It's fair to say that London's racial views were conflicted, even contradictory. Yet however you interpret them, it raises another issue: how much should an author's personal opinions matter?
Some say that any work of art must be judged on its own merits. If a painting or novel shows evidence of racism or other ugly ideas, then it's fair game for criticism; if it doesn't, the artist's personal opinions are of no concern to us. Others hold the opposite view. They say that the artist's private views are part of a piece's historical context.
Both approaches are valid. But in judging historical figures, it's wise to consider their time and place. William Shakespeare has been accused of anti-Semitism and racism. Yet compared to the average 17th century Englishman, he was incredibly broad-minded. Similarly, our modern views of race are quite different from those of Americans in the early 20th century.
That doesn't mean Jack London is above judgment. But to accurately judge him, it helps to know the standards of his time.
Did You Know Edit
For a brief period in his early teens, Jack London was known as the “Prince of the Oyster Pirates.” He refers to the practice of oyster piracy in both his memoirs and his short-story collection Tales of the Fish Patrol, and even boasts that he made more money at oyster piracy than he did at any other job in his long career. But what, exactly, was an oyster pirate?
It’s a long story, but it goes something like this. Oysters native to the West Coast weren’t as good as oysters from the East Coast. So a group of businessmen got the bright idea to lease land from the Southern Pacific Railroad and build oyster beds there, where they’d grow only East Coast oysters. But they overcharged the public for their product.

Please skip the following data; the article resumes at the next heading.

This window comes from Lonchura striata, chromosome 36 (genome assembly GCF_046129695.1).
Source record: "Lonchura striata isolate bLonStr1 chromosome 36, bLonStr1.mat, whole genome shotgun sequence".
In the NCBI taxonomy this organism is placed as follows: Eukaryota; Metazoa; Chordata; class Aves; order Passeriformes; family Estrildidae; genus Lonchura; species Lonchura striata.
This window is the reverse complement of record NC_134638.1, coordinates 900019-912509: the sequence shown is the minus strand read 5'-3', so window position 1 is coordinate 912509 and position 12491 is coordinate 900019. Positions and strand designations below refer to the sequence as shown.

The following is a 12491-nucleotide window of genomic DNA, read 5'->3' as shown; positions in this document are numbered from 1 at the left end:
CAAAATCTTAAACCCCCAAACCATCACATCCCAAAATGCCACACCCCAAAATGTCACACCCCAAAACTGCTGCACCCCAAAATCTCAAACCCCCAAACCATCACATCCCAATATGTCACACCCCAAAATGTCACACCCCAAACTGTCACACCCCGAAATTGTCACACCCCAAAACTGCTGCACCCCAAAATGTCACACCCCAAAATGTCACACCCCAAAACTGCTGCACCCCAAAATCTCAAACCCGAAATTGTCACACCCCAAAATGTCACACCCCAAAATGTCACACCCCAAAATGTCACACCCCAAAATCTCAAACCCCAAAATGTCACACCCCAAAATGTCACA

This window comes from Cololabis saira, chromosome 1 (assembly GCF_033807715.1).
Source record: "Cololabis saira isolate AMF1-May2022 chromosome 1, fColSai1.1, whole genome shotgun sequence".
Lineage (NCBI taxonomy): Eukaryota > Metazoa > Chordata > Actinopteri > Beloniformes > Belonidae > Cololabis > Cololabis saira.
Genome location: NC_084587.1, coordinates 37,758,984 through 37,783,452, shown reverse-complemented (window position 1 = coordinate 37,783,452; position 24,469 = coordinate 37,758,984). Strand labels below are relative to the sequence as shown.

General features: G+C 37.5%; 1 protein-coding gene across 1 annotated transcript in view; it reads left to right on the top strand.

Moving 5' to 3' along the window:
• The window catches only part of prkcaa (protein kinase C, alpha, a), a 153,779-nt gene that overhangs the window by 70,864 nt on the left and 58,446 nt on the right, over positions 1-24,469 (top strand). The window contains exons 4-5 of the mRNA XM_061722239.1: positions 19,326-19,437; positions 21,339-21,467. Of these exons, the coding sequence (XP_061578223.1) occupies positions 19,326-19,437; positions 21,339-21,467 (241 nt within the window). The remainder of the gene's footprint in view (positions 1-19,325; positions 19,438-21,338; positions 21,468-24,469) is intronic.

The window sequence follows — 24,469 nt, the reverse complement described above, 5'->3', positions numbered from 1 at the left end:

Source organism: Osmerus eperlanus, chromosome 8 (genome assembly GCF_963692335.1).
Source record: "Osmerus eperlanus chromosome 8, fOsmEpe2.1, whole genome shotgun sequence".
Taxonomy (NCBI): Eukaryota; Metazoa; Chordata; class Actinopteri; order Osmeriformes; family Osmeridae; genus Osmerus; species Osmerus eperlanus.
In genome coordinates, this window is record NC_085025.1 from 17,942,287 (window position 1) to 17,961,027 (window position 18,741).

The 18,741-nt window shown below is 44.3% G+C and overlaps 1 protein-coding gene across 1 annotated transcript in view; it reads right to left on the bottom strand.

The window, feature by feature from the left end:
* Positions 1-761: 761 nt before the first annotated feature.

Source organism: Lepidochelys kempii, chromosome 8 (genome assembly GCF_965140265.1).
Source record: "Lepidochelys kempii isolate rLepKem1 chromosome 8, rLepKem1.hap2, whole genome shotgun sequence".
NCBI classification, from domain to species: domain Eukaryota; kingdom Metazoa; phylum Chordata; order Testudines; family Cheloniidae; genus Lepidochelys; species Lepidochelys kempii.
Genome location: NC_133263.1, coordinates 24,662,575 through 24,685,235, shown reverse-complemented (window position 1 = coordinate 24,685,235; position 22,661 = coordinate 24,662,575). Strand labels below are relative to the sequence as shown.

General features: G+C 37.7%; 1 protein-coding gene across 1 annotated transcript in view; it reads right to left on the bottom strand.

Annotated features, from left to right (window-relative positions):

Enter the oyster pirates. In the dead of night, they’d go into these oyster beds, steal the oysters, and then sell them the next morning for a price much lower than what the entrepreneurs charged. Because people didn’t like the Southern Pacific railroad—and they did like cheap oysters—the oyster pirates had lots of public support, and the police were reluctant to take action against them.
But oyster piracy was still a dangerous job—if the police, the California Fish Patrol, or the oyster beds’ security forces found you stealing, there was a chance you’d wind up dead. That’s why London gave up oyster piracy after a short time and went to work on the opposite side of the law—for the Fish Patrol!
Arts And Entertainment Edit
Here’s a look at some of Jack London’s other works…
The Sea-Wolf: One of his most important novels, this work was published in 1904. It features one of London’s most memorable characters: Wolf Larsen, a brutal yet intellectual captain of a sealing vessel. In the novel, a castaway named Humphrey van Weyden is picked up by Larsen and his crew, and witnesses firsthand Larsen’s almost inhuman ability to escape a mutiny and punish those responsible. Things become even more complicated when Larsen reconnects with his brother, whom he considers a mortal enemy.
Martin Eden: This semi-autobiographical novel was published in 1909. It tells the story of a rough, uneducated sailor from a working-class background who strives to educate himself and become a member of the literary elite. After he achieves his goals, however, he is unable to enjoy his success, and eventually kills himself. One major difference between Martin Eden and Jack London is that Eden rejects socialism, instead embracing a type of striving individualism.
”A Piece of Steak:” This short story was published in the Saturday Evening Post in 1909. It tells the story of an older boxer who fights one last match against a younger opponent, and loses. He’s weak because he hasn’t eaten properly, being too poor to buy a piece of steak to eat before the fight.
”The Red One:” Another short story, this one was first published in 1918, two years after London’s death. It’s a science fiction story about a British explorer who comes across an alien sphere in the jungles of a South Pacific island. The alien object is worshipped by the natives, who sacrifice hundreds upon hundreds of people to it.